Wednesday, June 10, 2009

No Surprise: NewsOn6 Corrects Erroneous Fox News Story

The latest fake outrage from Fox News has been exposed, thanks to KOTV Channel 6. Kudos to them for setting the record straight.

A big dart to the Tulsa Beacon for fouling up the story in the first place.

Here's the story:
Misunderstanding Over THA Religious Policy

By Jennifer Loren, The News On 6

TULSA, OK -- A Tulsa business has been flooded with hateful e-mails and phone calls after a misleading story aired on a cable news network. The story outraged viewers across the country, claiming religious activities had been banned from Tulsa's government housing complexes. The company being blamed for a ban on the words God or Christ says it's not true.

"It was just a big misunderstanding," said Youth At Heart Director Jocelyn McCarver.

Employees at Tulsa's "Youth at Heart" say misunderstanding or not, they're now dealing with hateful e-mails and phone calls. A story that aired on Fox News Channel said Youth at Heart, who provides recreational activities for Tulsa Housing Authority properties, wouldn't allow religious activities there. That got lots of folks riled up.

"Well, most of the emails have been from people out of state. So, I guess they're looking at Fox News. So, they're not supporting us anyways," said Youth At Heart Director Jocelyn McCarver.

But, religious activities are allowed on the properties. They just have to be scheduled through the residents themselves, not through the housing authority or its subcontractors.

A statement from the Tulsa Housing Authority shows it's a federally funded agency and therefore does not directly sponsor religious activities on its sites. They refer religious organizations to schedule those with resident associations.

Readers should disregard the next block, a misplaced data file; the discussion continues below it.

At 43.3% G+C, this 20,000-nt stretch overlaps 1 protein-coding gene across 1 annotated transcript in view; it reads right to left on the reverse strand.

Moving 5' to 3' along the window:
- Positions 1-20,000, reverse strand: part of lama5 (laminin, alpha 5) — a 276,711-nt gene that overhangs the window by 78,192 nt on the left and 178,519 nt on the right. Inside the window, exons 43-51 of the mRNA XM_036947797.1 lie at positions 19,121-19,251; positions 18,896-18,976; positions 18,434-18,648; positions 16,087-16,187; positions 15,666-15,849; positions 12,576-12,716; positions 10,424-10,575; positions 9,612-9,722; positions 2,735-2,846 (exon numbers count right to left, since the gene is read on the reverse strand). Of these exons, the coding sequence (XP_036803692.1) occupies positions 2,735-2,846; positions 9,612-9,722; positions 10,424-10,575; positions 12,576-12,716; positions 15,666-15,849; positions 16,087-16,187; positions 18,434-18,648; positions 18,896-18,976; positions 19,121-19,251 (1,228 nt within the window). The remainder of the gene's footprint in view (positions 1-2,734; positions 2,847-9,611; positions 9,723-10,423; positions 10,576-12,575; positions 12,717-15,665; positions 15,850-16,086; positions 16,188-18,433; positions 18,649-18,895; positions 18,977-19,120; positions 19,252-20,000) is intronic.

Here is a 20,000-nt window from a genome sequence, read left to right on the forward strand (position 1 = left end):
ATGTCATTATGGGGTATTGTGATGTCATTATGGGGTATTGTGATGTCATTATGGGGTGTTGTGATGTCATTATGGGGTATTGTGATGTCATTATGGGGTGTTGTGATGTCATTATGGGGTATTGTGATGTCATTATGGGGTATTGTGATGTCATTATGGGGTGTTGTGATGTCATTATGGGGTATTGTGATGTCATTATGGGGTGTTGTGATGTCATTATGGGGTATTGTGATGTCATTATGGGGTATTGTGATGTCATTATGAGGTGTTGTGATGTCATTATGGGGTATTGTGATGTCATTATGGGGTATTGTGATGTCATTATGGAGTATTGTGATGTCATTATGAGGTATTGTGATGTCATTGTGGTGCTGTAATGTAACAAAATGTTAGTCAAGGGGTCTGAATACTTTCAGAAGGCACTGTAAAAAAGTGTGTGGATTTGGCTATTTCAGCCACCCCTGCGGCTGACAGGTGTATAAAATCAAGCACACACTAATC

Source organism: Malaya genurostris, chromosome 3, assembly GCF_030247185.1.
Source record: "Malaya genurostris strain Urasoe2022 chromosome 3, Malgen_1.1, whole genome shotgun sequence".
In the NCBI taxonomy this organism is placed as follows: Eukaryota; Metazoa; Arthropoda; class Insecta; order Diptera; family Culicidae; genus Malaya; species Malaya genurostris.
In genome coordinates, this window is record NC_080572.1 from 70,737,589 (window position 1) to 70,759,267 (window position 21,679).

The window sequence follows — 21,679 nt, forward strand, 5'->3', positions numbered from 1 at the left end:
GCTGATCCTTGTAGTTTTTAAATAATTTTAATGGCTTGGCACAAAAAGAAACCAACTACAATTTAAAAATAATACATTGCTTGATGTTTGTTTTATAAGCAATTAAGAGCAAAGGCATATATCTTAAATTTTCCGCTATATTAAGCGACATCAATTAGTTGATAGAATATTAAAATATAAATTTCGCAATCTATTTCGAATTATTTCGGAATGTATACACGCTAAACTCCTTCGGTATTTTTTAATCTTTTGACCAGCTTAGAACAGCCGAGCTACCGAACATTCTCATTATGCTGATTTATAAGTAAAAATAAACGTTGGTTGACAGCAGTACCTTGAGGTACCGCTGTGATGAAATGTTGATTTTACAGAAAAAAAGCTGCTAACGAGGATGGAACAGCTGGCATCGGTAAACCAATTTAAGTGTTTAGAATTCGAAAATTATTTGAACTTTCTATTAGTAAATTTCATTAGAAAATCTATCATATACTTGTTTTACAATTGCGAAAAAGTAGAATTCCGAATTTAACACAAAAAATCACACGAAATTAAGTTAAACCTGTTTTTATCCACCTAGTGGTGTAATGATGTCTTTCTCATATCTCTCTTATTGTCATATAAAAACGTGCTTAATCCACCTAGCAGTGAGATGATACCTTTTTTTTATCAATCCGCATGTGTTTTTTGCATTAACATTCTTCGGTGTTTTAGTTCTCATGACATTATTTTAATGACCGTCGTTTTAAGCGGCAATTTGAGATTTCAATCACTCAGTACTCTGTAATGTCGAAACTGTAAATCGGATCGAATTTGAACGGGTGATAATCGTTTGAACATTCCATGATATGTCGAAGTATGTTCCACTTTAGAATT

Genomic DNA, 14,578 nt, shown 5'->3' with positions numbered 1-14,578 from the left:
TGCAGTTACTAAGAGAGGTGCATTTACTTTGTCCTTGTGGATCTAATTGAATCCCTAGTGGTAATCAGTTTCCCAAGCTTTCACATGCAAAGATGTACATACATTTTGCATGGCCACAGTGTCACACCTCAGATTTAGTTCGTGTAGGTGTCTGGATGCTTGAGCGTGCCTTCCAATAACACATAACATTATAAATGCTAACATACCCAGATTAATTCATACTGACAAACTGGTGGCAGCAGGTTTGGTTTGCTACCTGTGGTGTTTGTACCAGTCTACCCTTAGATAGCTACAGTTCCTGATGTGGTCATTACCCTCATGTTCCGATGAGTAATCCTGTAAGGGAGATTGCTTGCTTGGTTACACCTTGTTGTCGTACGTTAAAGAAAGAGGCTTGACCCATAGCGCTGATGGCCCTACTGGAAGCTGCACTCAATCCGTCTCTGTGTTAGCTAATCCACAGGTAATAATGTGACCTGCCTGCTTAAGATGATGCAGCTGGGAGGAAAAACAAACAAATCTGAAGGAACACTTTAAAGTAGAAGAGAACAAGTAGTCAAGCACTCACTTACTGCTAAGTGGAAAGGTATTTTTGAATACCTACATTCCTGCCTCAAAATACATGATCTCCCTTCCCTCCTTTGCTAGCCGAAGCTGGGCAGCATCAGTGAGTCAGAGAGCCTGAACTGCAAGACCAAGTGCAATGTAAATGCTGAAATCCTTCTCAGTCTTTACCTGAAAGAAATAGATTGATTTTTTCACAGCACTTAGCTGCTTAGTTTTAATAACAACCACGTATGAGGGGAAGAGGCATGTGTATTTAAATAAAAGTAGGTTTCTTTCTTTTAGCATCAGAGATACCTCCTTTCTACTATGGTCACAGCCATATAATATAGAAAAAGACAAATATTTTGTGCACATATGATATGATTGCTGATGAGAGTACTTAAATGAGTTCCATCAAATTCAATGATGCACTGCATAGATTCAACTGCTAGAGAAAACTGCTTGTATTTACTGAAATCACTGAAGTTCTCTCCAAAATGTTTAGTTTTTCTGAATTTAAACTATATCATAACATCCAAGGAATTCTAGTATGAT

"We're not banning Child Evangelism. We're not banning the use of the name of Jesus or God," said Youth At Heart Director Jocelyn McCarver.

Fox News Channel picked the story up after a religious group, Child Evangelism Fellowship, talked to the Tulsa Beacon newspaper.

"First of all we were quite shocked because we've been going to these housing complexes with this group for 20 plus years," said Larry Koehn with Child Evangelism Fellowship.

It wasn't until after the story hit the national airwaves and after millions of Americans were outraged they discovered they were wrong and that the whole issue was a simple misunderstanding.

"I need to be sure I know all my facts before I start talking to the news media and that I keep control of the situation for the sake of our ministry and for everyone involved," said Larry Koehn with Child Evangelism Fellowship.

Child Evangelism Fellowship will continue to provide its religious activities at Tulsa Housing Authority properties.


Tulsan said...

This story is of a piece with the earlier post about Obama hoax stories made up out of whole cloth.

These fabricators claim to be highly moral. Nothing could be further from the truth.

"The louder he talked of his honor, the faster we counted our spoons."

Tulsan said...

The light regard for accurate reporting at both the Tulsa Beacon and Fox News compounded into a false and damaging story being propagated across the U.S.

Fox is constantly on the lookout for more fodder for their outrage junkie audience. The truth value of it is irrelevant.

Case in point: Fox serves up "The War On Christmas" every December like a Christmas goose.

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